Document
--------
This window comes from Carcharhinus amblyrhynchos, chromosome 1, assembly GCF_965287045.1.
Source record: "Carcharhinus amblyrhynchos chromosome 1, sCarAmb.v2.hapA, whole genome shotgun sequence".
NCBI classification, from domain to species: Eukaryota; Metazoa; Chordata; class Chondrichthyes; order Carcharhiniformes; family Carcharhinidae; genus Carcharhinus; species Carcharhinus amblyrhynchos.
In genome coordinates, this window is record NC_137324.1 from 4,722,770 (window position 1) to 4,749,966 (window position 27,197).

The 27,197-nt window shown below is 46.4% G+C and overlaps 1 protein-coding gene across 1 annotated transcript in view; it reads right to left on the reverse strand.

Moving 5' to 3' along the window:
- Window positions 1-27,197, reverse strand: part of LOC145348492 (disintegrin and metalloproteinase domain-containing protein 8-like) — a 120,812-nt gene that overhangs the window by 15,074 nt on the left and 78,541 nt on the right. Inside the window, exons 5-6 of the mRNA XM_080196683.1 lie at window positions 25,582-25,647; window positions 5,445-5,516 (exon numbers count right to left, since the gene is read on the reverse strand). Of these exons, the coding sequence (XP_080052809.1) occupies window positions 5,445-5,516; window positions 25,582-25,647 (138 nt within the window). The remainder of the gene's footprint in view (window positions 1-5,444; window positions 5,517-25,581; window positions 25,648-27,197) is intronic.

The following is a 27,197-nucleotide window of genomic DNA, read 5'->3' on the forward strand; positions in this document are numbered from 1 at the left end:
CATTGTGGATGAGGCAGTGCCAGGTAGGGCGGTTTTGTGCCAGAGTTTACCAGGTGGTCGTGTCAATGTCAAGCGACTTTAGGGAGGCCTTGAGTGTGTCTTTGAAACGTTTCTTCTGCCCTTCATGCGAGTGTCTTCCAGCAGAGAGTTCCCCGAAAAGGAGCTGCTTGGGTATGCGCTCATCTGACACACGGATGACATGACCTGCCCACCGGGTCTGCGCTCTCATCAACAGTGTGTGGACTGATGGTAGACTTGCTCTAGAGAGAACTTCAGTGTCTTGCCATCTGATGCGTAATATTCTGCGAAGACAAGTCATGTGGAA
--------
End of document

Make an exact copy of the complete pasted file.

This window comes from Carcharhinus amblyrhynchos, chromosome 1, assembly GCF_965287045.1.
Source record: "Carcharhinus amblyrhynchos chromosome 1, sCarAmb.v2.hapA, whole genome shotgun sequence".
NCBI classification, from domain to species: Eukaryota; Metazoa; Chordata; class Chondrichthyes; order Carcharhiniformes; family Carcharhinidae; genus Carcharhinus; species Carcharhinus amblyrhynchos.
In genome coordinates, this window is record NC_137324.1 from 4,722,770 (window position 1) to 4,749,966 (window position 27,197).

The 27,197-nt window shown below is 46.4% G+C and overlaps 1 protein-coding gene across 1 annotated transcript in view; it reads right to left on the reverse strand.

Moving 5' to 3' along the window:
- Window positions 1-27,197, reverse strand: part of LOC145348492 (disintegrin and metalloproteinase domain-containing protein 8-like) — a 120,812-nt gene that overhangs the window by 15,074 nt on the left and 78,541 nt on the right. Inside the window, exons 5-6 of the mRNA XM_080196683.1 lie at window positions 25,582-25,647; window positions 5,445-5,516 (exon numbers count right to left, since the gene is read on the reverse strand). Of these exons, the coding sequence (XP_080052809.1) occupies window positions 5,445-5,516; window positions 25,582-25,647 (138 nt within the window). The remainder of the gene's footprint in view (window positions 1-5,444; window positions 5,517-25,581; window positions 25,648-27,197) is intronic.

The following is a 27,197-nucleotide window of genomic DNA, read 5'->3' on the forward strand; positions in this document are numbered from 1 at the left end:
CATTGTGGATGAGGCAGTGCCAGGTAGGGCGGTTTTGTGCCAGAGTTTACCAGGTGGTCGTGTCAATGTCAAGCGACTTTAGGGAGGCCTTGAGTGTGTCTTTGAAACGTTTCTTCTGCCCTTCATGCGAGTGTCTTCCAGCAGAGAGTTCCCCGAAAAGGAGCTGCTTGGGTATGCGCTCATCTGACACACGGATGACATGACCTGCCCACCGGGTCTGCGCTCTCATCAACAGTGTGTGGACTGATGGTAGACTTGCTCTAGAGAGAACTTCAGTGTCTTGCCATCTGATGCGTAATATTCTGCGAAGACAAGTCATGTGGAA